The PSLRA's Safe Harbor for forward-looking statements is designed to encourage companies to provide investors with information about future plans and prospects by limiting their potential liability for these statements. Under the first prong of the Safe Harbor, a defendant is not liable with respect to any forward-looking statement if it is identified as forward-looking and is accompanied by "meaningful cautionary statements" that alert investors to the factors that could cause actual results to differ.
In the case of oral forward-looking statements, the PSLRA specifically provides that the meaningful cautionary statements can be incorporated by reference in a readily available written document. The statute is silent, however, about whether this is also true for written forward-looking statements. A surprisingly small number of courts have addressed this issue, but the trend appears to be in favor of finding that a company's incorporation by reference is sufficient.
In Yellen v. Hake, 2006 WL 1881205 (S.D. Iowa July 7, 2006), the court addressed a securities class action brought against Maytag Corp. The court found that "[w]hile the Safe Harbor provision does not explicitly provide for incorporation by reference for written forward-looking statements" it is implicit in Congress' direction that courts consider "all information and documents relevant to a determination of whether a defendant has given adequate warnings." Accordingly, the court agreed to consider warnings contained in Maytag's 2004 Annual Report that were incorporated by reference in the press release and investor presentations that allegedly contained false or misleading forward-looking statements.
DHB Industries, Inc. (OTC Pink Sheets - DHBT), a Florida-based manufacturer of body armour, has announced the preliminary settlement of the securities class action (and related derivative suit) pending against the company in the E.D.N.Y. The case was originally filed in September 2005 and alleges that the company failed to disclose that its body armor products were defective and did not meet the standards of its customers.
The settlement is for $34.9 million in cash, plus 3,184,713 shares of DHB common stock. The company's insurers will pay $12.9 million. In an unusual settlement provision, DHB stated that its CEO (who apparently is being forced out) "will help fund the payments to be made by the Company by exercising 3 million warrants held by him at an elevated exercise price." Moreover, the company apparently "has the option to put to [its CEO], approximately 3 million shares of common stock to finance the remaining portion of the cash settlement."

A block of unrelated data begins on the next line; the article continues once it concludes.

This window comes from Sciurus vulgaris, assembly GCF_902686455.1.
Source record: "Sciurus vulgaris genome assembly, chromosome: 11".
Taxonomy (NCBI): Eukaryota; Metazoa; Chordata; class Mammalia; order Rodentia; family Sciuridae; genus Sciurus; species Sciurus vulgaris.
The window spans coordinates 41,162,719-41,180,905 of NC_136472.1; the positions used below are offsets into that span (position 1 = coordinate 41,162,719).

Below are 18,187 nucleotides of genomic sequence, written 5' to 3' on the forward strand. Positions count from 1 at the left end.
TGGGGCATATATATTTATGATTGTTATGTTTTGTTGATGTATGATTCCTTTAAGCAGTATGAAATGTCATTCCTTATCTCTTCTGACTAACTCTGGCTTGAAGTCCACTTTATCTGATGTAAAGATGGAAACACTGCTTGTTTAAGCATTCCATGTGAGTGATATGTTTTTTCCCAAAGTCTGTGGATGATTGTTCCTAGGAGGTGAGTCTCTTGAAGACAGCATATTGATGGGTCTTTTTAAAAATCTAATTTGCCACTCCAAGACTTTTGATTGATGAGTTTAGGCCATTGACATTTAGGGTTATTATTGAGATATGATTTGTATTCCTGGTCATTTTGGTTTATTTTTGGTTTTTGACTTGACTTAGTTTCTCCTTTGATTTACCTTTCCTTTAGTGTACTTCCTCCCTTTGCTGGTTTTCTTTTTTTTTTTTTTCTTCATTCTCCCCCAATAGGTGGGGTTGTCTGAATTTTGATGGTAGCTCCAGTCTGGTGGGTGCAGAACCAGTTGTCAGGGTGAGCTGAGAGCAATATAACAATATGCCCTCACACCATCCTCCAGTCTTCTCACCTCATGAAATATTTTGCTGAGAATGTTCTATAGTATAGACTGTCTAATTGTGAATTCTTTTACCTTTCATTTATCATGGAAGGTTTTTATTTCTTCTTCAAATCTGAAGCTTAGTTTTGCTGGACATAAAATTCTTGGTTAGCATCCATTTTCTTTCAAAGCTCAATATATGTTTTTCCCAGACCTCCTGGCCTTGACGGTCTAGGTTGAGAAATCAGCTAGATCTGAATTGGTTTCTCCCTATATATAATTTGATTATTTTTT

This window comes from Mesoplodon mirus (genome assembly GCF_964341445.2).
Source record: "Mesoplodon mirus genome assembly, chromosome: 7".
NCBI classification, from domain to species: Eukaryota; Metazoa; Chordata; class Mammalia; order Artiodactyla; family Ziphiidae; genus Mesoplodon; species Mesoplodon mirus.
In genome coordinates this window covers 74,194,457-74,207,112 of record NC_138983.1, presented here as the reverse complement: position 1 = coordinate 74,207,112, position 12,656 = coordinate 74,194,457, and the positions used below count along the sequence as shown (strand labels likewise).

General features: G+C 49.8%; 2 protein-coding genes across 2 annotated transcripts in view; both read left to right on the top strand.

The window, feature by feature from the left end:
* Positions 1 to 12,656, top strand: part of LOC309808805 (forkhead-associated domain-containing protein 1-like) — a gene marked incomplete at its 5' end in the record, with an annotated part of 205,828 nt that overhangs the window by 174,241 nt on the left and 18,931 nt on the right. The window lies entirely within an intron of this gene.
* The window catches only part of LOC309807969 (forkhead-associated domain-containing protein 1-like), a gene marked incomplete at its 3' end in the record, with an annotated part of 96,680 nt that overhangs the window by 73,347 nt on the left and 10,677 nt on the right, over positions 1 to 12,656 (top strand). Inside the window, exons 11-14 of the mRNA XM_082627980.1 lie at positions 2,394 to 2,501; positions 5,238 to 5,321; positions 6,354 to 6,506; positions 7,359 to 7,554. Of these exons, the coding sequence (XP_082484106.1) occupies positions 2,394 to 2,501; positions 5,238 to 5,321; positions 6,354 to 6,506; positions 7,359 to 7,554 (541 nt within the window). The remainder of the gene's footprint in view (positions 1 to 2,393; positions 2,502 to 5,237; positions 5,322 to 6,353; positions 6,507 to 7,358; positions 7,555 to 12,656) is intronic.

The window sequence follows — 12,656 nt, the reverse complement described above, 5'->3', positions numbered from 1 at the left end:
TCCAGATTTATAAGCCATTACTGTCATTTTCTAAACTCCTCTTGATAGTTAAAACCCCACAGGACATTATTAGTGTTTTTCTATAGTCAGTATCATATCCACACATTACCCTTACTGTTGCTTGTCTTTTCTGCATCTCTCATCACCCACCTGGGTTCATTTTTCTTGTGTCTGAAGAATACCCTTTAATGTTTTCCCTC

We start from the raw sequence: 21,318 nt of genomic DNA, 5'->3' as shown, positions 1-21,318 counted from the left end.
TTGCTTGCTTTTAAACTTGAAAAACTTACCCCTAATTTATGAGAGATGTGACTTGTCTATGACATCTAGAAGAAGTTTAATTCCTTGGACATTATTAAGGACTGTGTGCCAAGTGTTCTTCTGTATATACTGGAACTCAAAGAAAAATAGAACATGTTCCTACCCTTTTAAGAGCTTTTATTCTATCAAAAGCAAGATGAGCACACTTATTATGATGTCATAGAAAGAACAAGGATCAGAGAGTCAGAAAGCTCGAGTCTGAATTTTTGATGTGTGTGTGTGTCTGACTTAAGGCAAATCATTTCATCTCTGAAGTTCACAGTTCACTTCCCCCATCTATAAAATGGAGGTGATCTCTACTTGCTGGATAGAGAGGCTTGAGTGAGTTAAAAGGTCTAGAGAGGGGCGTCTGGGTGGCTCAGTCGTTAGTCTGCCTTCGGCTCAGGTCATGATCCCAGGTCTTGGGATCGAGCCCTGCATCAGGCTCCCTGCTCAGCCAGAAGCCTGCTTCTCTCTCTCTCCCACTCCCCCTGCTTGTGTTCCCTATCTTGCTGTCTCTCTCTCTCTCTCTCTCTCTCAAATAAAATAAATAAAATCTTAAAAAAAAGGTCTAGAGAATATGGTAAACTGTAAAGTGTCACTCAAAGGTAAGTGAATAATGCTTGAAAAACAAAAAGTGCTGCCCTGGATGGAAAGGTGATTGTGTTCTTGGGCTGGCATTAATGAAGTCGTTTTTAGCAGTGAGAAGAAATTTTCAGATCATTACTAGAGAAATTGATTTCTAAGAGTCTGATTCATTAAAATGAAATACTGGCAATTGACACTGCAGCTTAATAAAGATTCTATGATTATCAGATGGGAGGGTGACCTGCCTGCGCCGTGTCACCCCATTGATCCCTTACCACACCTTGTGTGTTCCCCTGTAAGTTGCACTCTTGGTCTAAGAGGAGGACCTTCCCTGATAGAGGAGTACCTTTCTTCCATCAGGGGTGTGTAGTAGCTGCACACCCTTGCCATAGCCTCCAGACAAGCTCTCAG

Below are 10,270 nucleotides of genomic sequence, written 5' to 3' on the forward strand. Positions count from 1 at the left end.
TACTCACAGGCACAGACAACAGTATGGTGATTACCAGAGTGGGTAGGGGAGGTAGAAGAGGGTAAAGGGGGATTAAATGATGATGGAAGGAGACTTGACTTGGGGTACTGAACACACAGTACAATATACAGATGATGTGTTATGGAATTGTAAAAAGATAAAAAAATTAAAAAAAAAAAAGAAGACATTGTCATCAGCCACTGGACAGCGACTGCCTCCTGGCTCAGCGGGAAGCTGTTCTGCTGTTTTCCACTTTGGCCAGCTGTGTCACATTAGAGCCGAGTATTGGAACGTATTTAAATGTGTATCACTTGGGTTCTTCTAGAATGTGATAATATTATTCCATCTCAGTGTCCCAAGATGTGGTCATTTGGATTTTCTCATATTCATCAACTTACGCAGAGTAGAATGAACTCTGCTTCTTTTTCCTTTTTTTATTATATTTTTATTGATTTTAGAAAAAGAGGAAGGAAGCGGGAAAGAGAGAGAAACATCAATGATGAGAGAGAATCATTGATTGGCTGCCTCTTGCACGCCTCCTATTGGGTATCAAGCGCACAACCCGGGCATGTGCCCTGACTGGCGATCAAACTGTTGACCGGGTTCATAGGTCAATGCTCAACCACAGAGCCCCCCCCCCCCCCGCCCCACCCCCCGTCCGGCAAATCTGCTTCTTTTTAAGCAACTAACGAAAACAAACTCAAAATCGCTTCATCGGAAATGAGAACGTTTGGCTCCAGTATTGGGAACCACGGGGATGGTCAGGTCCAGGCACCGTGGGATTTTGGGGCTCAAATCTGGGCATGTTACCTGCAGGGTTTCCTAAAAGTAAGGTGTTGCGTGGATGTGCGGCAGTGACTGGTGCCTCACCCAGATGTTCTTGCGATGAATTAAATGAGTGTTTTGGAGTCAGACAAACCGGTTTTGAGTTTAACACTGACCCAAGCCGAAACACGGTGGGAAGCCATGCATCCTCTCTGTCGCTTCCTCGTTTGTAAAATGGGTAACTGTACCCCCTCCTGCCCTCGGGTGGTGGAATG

Newsday has an article on the settlement.
A quick catch-up on interesting items from the past few days.
(1) On Friday, the New York Times had an article on securities plaintiff firms. The article discusses the stock option backdating cases and speculates about which firm is ready to "assume Milberg's mantle."
(2) Point of Law has some follow-up on the congressional hearing for H.R. 5491, a securities litigation reform bill. A discussion of the legislation can be found here. A reader also points out that in addition to the testimony at the hearing, the AFL-CIO and the Consumer Federation of America apparently submitted statements opposing the bill.
(3) Lies, Damn Lies, & Forward-Looking Statements has a long post (which is full of relevant links) on the efforts being made by securities plaintiff firms to attract foreign institutional investors as clients.
Whether secondary actors who did not prepare or substantially participate in preparing corporate financial misstatements can still be held liable for them under Rule 10b-5 as scheme participants is a hot topic in the courts. In Simpson v. AOL Time Warner, Inc., 2006 WL 1791042 (9th Cir. June 30, 2006), the U.S. Court of Appeals for the Ninth Circuit has issued an opinion in the Homestore securities litigation that addresses the issue. (A discussion of the lower court decision and SEC amicus brief on appeal can be found here.)
In Simpson, the court held that "to be liable as a primary violator of Sec. 10(b) for participation in a 'scheme to defraud,' the defendant must have engaged in conduct that had the principal purpose and effect of creating a false appearance of fact in furtherance of the scheme." It is not sufficient, the court concluded, "that a transaction in which a defendant was involved has a deceptive purpose and effect; the defendant's own conduct contributing to the transaction or overall scheme must have had a deceptive purpose and effect." The court rejected the defendants' argument that Sec. 10(b) liability is limited to those who make material misstatements or omissions, but ultimately found that the district court had correctly dismissed the claims against them.
Held: Dismissal affirmed.
Two columns on securities litigation that bookended the holiday:
(1) An op-ed in the June 26 edition of the Washington Post by Professor Richard Booth (U. of Maryland Law School) posits that diversified investing is the solution to the problem of securities fraud. Professor Booth concludes that all securities class actions should be replaced by derivative actions on behalf of the company.
Quote of note: "The cost of litigation operates as a tax on the returns of diversified investors that subsidizes undiversified investors. Even if undiversified investors have a legitimate gripe, the fact is that about two-thirds of all stock is held by diversified institutional investors, and much of the remainder is held by diversified nonprofit institutions. There is no justification for protecting undiversified investors at the expense of other investors when diversification is free for the taking."
(2) The July 5 edition of the New York Law Journal contains an article (subscrip. req'd) on two recent decisions from the S.D.N.Y. The decisions address when the Securities Litigation Uniform Standards Act of 1998 (SLUSA) does, or does not, pre-empt state class actions alleging misconduct in the securities industry.
Quote of note: "In sum, through differing outcomes, Felton and Paru appear to reinforce an emerging principle: if, at its core, the state securities class action depends on an allegation of misrepresentation or omission, SLUSA will preempt it, whatever legal theory the plaintiff may invoke; if it does not, SLUSA preemption will not lie."